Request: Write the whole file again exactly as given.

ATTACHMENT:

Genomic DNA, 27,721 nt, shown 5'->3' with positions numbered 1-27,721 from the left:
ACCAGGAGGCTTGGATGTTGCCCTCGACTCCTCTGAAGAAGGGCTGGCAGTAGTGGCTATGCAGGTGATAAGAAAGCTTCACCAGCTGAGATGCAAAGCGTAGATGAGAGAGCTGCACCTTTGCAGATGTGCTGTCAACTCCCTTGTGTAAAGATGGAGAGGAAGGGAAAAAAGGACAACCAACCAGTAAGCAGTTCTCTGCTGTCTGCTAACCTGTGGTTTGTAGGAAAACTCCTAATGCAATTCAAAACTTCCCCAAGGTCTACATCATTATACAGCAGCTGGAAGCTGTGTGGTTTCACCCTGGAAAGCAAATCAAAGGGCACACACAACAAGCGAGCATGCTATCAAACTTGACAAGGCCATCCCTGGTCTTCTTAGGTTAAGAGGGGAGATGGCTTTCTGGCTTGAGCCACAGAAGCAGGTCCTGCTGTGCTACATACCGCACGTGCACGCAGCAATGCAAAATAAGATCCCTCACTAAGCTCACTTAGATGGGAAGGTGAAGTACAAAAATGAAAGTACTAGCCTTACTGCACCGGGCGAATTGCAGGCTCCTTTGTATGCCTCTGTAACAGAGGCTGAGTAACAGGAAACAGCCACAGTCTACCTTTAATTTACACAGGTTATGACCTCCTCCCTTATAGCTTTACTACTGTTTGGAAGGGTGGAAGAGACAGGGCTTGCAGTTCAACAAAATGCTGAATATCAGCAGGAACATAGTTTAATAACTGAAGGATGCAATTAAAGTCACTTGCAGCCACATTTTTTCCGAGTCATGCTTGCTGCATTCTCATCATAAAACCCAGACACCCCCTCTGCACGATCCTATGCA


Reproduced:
Genomic DNA, 27,721 nt, shown 5'->3' with positions numbered 1-27,721 from the left:
ACCAGGAGGCTTGGATGTTGCCCTCGACTCCTCTGAAGAAGGGCTGGCAGTAGTGGCTATGCAGGTGATAAGAAAGCTTCACCAGCTGAGATGCAAAGCGTAGATGAGAGAGCTGCACCTTTGCAGATGTGCTGTCAACTCCCTTGTGTAAAGATGGAGAGGAAGGGAAAAAAGGACAACCAACCAGTAAGCAGTTCTCTGCTGTCTGCTAACCTGTGGTTTGTAGGAAAACTCCTAATGCAATTCAAAACTTCCCCAAGGTCTACATCATTATACAGCAGCTGGAAGCTGTGTGGTTTCACCCTGGAAAGCAAATCAAAGGGCACACACAACAAGCGAGCATGCTATCAAACTTGACAAGGCCATCCCTGGTCTTCTTAGGTTAAGAGGGGAGATGGCTTTCTGGCTTGAGCCACAGAAGCAGGTCCTGCTGTGCTACATACCGCACGTGCACGCAGCAATGCAAAATAAGATCCCTCACTAAGCTCACTTAGATGGGAAGGTGAAGTACAAAAATGAAAGTACTAGCCTTACTGCACCGGGCGAATTGCAGGCTCCTTTGTATGCCTCTGTAACAGAGGCTGAGTAACAGGAAACAGCCACAGTCTACCTTTAATTTACACAGGTTATGACCTCCTCCCTTATAGCTTTACTACTGTTTGGAAGGGTGGAAGAGACAGGGCTTGCAGTTCAACAAAATGCTGAATATCAGCAGGAACATAGTTTAATAACTGAAGGATGCAATTAAAGTCACTTGCAGCCACATTTTTTCCGAGTCATGCTTGCTGCATTCTCATCATAAAACCCAGACACCCCCTCTGCACGATCCTATGCA